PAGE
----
valgalchi - Good luck with your planning. I hope this TR helps some. happy to answer any questions.

Oct 15 -- Itís off to the hills & north coast of Taiwan today. After 4 days in Taipei we hit the road. Our driver​/guide, was Sean, educated at the Univ of Kentucky of all places. About 45 minutes after leaving Taipei we were at Yehliu Geo Park. Incredible place with moon like surface and rock formations. Otherworldly!​ I will do one post with just the photos from this incredible site after this post.

After spending time exploring the park we left for Shifen Waterfall, a ledge cascade waterfall. Total height is 66 ft and 130 ft in width. Lots of climbing up and down steps for the various views of the falls.

Then onto Pingxi Sky Lanterns, where we wr​o​te our wishes on 4 sides of the lantern and launched them into the sky. Fun experience​, if a bit touristy. I read after the fact that is very bad for the [size=13px]environment.
. We ran into a small festival with a few stands and of course, lots of food.

On the way to Jiufen, our overnight stop, we stopped at a mining exhibit and passed the ShueiNanDong golden waterfalls located right beside the road. After seeping thru mining areas and contacting with sulfur, arsenic and copper ores, the water is transformed into golden acidic mineral water with a hint o a tiny bit of orange. Sean said people can​'t touch the soil or drink the water in the area.

​That evening we walked around Jiufen, a very steep mountain town in northeastern Taiwan. It's known for the narrow alleyways of its old town, packed with teahouses, street-food shacks and souvenir shops. Its pretty much a vertical town & as a result,OMG, the steps! My poor knees were crying for relief. It's definitely a picturesque place and I would have loved to explore some more the next day, but that wasn't going to happen after climbing 100's and 100's of steps in the evening.
​​​​​​​[/size]

Our driver/guide Sean

Locals in the park

GeoPark (separte post with more photos)

GeoPark

waterfall


Buses are decorated so tht the riders can find their bus

Lanterns

Golden waterfall

View from our stay in Jiufen

Steps, steps and more steps

Breakfast in Jiufen

Temple way up the hill from our stay - walked half way and knees, said, nope!
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Old Nov 21st, 2023, 08:38 AM
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An amazing place to see is Yehliu GeoPark. I don think I have ever seen anything quite like it. It's about 45 minutes north of Taipei, so an easy day trip if you wish. "Yehliu is a cape on the north coast of Taiwan. It’s known for Yehliu Geopark, a landscape of honeycomb and mushroom rocks eroded by the sea. Well-known formations named for their shapes include the Queen’s Head and Dragon’s Head. The park is also home to birds such as ospreys and little egrets. In the village of Yehliu, the elaborate, 19th-century Baoan Temple was built using materials from an abandoned boat."











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Old Nov 21st, 2023, 09:31 AM
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I am so happy to see your report on Taiwan! We love traveling in Asia but havenít been to Taiwan yet. I look forward to reading your future posts.
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Old Nov 21st, 2023, 10:03 AM
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Completely thrilling! I have looked into Taiwan, but didn't know about some of these places. You seem to have captured the fun, awe, and culture so well. Looking forward to more.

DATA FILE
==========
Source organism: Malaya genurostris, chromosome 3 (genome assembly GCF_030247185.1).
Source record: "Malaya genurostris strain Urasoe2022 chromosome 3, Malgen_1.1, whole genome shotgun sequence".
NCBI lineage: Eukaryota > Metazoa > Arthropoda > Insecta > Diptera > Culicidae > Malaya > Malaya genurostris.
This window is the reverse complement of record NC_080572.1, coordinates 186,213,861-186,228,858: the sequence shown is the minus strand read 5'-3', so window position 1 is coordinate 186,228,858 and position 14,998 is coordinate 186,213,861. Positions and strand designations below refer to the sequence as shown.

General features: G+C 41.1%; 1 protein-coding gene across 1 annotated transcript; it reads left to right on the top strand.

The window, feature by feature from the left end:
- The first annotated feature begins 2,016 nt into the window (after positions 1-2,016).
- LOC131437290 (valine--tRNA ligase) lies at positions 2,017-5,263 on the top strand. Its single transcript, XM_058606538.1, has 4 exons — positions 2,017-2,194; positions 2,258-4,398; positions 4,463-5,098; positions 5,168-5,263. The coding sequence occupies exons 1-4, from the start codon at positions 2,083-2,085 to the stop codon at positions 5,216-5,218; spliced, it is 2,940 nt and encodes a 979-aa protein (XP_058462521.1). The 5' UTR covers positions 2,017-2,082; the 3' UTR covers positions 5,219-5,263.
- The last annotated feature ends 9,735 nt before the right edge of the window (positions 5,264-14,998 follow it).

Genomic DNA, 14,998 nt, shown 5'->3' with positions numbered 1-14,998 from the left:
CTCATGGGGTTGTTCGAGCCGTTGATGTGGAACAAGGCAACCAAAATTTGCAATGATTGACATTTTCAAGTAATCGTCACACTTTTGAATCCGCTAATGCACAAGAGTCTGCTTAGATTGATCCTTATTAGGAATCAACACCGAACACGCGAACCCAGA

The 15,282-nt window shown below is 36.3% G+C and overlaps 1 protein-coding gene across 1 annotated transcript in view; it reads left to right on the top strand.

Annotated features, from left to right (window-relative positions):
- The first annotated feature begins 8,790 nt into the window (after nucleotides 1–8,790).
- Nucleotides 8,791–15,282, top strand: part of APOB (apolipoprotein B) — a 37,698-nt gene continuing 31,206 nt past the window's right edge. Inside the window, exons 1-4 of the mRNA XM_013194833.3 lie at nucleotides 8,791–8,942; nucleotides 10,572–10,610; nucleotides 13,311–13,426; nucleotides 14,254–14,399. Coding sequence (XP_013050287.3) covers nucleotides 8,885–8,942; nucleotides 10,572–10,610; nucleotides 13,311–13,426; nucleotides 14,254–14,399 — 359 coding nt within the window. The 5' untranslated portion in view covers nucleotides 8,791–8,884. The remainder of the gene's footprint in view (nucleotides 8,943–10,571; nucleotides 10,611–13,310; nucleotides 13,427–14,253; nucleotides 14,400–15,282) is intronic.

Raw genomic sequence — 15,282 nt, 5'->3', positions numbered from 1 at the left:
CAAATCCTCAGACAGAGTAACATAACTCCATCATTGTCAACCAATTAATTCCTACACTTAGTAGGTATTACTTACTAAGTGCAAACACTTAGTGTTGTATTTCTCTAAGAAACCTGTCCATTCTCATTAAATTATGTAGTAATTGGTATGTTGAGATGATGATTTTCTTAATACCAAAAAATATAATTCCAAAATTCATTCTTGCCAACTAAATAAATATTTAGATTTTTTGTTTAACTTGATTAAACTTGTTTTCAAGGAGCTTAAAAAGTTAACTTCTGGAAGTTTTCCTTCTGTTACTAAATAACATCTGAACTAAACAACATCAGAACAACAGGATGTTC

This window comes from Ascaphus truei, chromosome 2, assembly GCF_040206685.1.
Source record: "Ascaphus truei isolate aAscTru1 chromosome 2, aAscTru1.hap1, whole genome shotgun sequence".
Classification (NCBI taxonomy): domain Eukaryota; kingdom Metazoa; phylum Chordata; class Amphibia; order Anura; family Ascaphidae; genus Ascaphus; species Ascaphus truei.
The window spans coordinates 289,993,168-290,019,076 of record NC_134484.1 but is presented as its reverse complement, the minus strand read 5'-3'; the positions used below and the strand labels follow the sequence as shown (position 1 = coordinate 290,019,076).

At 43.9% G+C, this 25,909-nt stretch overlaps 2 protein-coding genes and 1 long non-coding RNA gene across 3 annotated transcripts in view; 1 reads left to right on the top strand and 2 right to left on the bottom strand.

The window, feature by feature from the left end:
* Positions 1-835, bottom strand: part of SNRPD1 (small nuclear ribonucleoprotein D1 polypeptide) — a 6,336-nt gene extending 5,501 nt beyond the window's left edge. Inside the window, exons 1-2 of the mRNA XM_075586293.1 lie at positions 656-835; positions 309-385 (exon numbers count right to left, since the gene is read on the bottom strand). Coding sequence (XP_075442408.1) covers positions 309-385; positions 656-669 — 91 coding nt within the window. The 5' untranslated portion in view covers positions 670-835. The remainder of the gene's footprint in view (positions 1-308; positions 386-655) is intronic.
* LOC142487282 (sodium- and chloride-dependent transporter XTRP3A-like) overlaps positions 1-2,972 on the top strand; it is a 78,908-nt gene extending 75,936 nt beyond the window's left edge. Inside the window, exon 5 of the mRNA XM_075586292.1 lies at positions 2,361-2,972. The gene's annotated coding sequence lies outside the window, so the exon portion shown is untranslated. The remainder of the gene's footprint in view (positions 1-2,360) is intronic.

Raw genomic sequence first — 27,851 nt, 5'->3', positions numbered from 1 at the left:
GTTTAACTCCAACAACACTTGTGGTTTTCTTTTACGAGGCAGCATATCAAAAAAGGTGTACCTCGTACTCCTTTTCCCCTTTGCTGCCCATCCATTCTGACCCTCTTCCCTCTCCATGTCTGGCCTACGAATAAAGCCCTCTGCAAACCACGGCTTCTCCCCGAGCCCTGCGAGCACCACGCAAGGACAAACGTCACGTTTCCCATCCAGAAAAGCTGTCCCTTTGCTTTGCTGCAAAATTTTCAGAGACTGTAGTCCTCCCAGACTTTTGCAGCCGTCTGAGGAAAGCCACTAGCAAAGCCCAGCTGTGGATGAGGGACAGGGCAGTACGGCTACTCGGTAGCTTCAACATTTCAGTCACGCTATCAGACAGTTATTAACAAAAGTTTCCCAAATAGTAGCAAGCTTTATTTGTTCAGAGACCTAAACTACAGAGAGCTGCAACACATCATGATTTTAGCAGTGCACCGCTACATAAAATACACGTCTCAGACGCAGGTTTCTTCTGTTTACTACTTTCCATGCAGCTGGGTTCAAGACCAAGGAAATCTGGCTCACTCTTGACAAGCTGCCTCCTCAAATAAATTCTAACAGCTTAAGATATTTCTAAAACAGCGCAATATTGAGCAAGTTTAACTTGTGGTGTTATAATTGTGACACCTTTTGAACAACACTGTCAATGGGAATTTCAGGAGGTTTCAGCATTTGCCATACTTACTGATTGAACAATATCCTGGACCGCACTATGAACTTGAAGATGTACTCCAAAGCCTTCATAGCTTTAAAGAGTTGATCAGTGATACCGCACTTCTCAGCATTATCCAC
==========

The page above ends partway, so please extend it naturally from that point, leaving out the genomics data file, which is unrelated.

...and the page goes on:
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Old Nov 21st, 2023, 01:04 PM
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You make a place that never interested me so enticing.
And the pics! Wow. I remember old fashioned TR’s that were so 20th century.
thx for taking the time and letting us ride along.
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Old Nov 21st, 2023, 01:18 PM
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This continues to amaze me! Your photos are SO evocative and it really does inspire me to figure out how to get here someday!

Fabulous report! A++!
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Old Nov 21st, 2023, 02:00 PM
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HappyTrvlr - We counted and we have been to 11 Asian countries - number surprsied me. Taiwan is very different than al of them. It's a beautiful and diverse country.

shelemm - I don't think a lot of people know that much about it. Planning it was a learning experience. Thank you for your comments!

alison -- That's so nice of you to say. Thank you! I learn about new places to visit from TRs so hope mine provides food for thought as well as perhaps future travels.

progol - you never know where your travels will take you.
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Old Nov 21st, 2023, 05:48 PM
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OMG, I just looked more closely at Yehliu GeoPark - what an amazing place! It looks unlike anything else and really fantastic.
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Old Nov 21st, 2023, 08:31 PM
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Lots of bridges

Suspension bridge
Originally Posted by progol
OMG, I just looked more closely at Yehliu GeoPark - what an amazing place! It looks unlike anything else and really fantastic.
It was truly amazing. I don't think I have ever seen any place quite like it.

Oct. 16 - Sean, our driver/guide, picked us up in the morning and we took off for Taroko Gorge. We went via Taipei & then down the east coast. It was a moderately interesting drive with lots of interesting conversations with Sean who grew up in Taiwan, but went to America at 16. He first went to Seattle where the weather drove him away! His father knew someone in Kentucky so off he went to college there.